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(CNN) —  

When first responders arrived at Lisa Snyder’s home in Pennsylvania on September 23, they found a horrific scene.

Snyder’s 8-year-old son and 4-year-old daughter were in the basement, hanging by their necks from a support beam, a probable cause affidavit filed with the court said. The children were in cardiac arrest and died a few days later, the affidavit said.

Snyder told investigators that she thought the children killed themselves, the affidavit said. Her son was bullied at school and had talked about taking his life, his mother told troopers, and he told her he didn’t want to die alone.

But that story was a lie, prosecutors say. Investigators found no evidence that the boy was being bullied.

On Monday, more than two months after the children died, Snyder, 36, was arrested and charged with murdering Conner and Brinley.

Snyder’s attorney, Dennis Charles, declined to comment when reached Monday by phone. “My policy has always been not to discuss active cases with the media,” he said.

Berks County District Attorney John Adams said at a news conference that Snyder continues to maintain the children killed themselves.

He described investigators’ findings but offered no motive.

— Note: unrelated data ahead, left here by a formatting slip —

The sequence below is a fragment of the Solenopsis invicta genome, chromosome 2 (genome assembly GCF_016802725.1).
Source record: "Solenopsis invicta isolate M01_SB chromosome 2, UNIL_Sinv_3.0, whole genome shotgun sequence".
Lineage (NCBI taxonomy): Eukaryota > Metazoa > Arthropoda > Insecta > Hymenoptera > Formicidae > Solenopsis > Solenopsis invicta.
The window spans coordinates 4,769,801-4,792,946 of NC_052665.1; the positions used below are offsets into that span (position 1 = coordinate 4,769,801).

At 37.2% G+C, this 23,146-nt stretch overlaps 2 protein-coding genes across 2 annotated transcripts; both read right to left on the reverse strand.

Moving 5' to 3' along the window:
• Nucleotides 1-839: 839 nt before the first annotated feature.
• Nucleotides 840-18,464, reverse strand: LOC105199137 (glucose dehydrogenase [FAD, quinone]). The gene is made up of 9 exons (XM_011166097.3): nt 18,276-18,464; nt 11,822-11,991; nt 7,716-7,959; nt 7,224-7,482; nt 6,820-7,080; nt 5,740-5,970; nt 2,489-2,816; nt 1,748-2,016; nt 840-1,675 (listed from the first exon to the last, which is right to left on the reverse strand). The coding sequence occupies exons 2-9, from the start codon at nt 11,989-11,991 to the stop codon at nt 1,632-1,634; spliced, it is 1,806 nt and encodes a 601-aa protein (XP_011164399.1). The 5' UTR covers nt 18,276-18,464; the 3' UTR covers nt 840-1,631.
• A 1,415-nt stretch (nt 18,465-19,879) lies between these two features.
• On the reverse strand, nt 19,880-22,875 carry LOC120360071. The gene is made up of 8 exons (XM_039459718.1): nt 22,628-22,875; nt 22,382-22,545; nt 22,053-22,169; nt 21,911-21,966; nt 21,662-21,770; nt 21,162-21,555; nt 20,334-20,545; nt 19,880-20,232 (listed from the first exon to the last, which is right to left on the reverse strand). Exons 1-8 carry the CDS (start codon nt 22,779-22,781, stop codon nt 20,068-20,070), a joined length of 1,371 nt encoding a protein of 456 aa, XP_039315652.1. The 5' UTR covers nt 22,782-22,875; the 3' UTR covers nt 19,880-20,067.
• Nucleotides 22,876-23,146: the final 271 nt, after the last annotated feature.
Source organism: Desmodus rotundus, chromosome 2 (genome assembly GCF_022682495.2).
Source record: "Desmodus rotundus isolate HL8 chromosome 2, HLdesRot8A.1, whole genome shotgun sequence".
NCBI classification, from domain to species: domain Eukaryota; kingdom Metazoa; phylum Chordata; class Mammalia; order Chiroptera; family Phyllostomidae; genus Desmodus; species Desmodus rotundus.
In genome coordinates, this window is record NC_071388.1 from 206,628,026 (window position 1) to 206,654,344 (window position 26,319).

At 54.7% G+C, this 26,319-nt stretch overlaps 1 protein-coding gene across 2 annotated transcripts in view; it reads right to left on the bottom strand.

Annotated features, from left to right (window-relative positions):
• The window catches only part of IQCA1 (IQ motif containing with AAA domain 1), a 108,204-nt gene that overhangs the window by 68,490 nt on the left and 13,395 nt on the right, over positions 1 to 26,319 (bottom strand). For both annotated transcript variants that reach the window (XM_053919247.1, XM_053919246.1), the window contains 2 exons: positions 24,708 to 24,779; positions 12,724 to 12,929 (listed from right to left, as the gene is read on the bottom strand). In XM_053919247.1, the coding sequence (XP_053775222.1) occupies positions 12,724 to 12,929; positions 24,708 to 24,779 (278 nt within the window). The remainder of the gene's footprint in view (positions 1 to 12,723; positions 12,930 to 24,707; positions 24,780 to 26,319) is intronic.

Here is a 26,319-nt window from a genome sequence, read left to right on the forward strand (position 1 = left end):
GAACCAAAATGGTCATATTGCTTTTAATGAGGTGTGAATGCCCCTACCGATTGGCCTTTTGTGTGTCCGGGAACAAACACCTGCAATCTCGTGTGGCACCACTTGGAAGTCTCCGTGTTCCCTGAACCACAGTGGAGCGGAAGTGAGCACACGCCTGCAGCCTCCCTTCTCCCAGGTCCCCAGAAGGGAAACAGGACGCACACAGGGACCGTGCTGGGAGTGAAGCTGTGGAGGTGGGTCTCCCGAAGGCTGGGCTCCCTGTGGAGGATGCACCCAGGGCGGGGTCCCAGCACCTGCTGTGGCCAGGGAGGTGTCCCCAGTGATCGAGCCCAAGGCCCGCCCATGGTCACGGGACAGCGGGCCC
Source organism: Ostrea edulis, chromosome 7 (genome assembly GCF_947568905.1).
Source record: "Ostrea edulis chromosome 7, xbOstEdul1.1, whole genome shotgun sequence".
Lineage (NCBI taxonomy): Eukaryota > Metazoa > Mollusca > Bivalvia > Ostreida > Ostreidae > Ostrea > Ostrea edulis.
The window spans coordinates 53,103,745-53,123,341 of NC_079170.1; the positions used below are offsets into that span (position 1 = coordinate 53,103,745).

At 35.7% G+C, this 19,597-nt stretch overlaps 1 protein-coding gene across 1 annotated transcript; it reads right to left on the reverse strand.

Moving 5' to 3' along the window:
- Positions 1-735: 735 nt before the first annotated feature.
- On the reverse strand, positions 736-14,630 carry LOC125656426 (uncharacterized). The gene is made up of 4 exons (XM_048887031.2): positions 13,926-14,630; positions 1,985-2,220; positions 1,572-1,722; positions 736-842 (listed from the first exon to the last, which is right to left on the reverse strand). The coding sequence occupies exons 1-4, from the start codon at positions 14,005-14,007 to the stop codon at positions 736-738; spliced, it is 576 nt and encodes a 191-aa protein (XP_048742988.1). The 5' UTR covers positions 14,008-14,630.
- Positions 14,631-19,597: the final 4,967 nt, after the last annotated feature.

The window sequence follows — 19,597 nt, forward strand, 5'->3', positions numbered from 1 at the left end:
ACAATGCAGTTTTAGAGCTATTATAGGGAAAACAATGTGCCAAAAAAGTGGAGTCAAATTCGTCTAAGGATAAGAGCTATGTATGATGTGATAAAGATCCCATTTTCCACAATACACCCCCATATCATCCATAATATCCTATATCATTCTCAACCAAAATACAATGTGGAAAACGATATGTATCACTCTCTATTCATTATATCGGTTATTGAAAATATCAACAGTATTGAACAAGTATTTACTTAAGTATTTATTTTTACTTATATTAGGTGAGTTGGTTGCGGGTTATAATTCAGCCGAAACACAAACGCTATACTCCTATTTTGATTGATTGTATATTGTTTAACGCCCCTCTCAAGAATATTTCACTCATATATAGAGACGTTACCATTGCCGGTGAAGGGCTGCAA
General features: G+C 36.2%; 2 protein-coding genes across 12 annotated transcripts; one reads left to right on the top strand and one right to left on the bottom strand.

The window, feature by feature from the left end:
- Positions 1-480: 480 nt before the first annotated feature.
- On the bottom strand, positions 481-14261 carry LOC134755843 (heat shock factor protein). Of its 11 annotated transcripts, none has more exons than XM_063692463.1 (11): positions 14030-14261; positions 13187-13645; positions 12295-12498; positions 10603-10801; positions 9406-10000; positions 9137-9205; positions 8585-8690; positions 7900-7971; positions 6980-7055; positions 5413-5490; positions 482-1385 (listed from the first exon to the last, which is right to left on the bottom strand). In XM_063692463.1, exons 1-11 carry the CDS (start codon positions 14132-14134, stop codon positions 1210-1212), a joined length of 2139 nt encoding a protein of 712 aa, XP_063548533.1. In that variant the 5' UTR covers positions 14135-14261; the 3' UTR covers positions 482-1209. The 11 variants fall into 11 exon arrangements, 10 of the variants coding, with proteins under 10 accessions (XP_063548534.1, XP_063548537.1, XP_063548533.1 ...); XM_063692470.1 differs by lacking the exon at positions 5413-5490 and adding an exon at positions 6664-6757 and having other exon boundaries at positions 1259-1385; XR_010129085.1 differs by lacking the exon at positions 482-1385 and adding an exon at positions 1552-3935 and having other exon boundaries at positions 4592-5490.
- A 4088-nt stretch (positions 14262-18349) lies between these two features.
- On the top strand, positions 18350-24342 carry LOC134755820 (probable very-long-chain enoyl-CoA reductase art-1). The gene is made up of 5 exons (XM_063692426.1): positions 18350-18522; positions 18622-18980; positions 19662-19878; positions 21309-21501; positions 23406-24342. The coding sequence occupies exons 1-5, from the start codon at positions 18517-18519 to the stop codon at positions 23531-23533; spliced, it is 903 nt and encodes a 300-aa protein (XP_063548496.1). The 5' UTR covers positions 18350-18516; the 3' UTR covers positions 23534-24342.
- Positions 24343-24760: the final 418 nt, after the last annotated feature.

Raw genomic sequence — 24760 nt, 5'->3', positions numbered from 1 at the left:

“I don’t know that there’s any explanation for her behavior at all. I don’t think that I can stand up here nor can anyone explain the horrific loss of two innocent children’s lives,” Adams said.

Snyder was charged with two counts of first-degree murder, two counts of endangering the welfare of children, two counts of third-degree murder, tampering with/fabricating physical evidence, cruelty to animals and sexual intercourse with an animal.

She’s being held without bond in the Berks County Prison.

’He tells me he hates school’

Snyder and her children lived in Albany Township, about 75 miles northwest of Philadelphia. She told investigators that children made fun of Conner “because he is fat,” and he was starving himself, the affidavit said.

“He tells me he hates school, every day he tells me he doesn’t want to talk about school,” Snyder told investigators.

She told investigators that she sat down with her son the week before his body was found and encouraged him to come to her, “if you ever feel like hurting yourself.”

“He did say to me when we were talking, I woulda killed myself already but I am scared to go by myself,” Snyder said, according to the affidavit.

Adams, the prosecutor, said Snyder ordered the dog lead the children were hanging from September 22 and picked it up from a store the morning of September 23.

On that day, Snyder told investigators, Conner asked to build a fort in the basement when he got home from school.

She told investigators that her son took two dining room chairs downstairs, along with the dog lead, and asked his sister to come play with him, the affidavit said.

While the kids were in the basement, Snyder said, she put away laundry, went outside to play with the dog and smoke a cigarette, and then went downstairs to ask if the children wanted frozen pizza or Chef Boyardee for dinner, the affidavit said.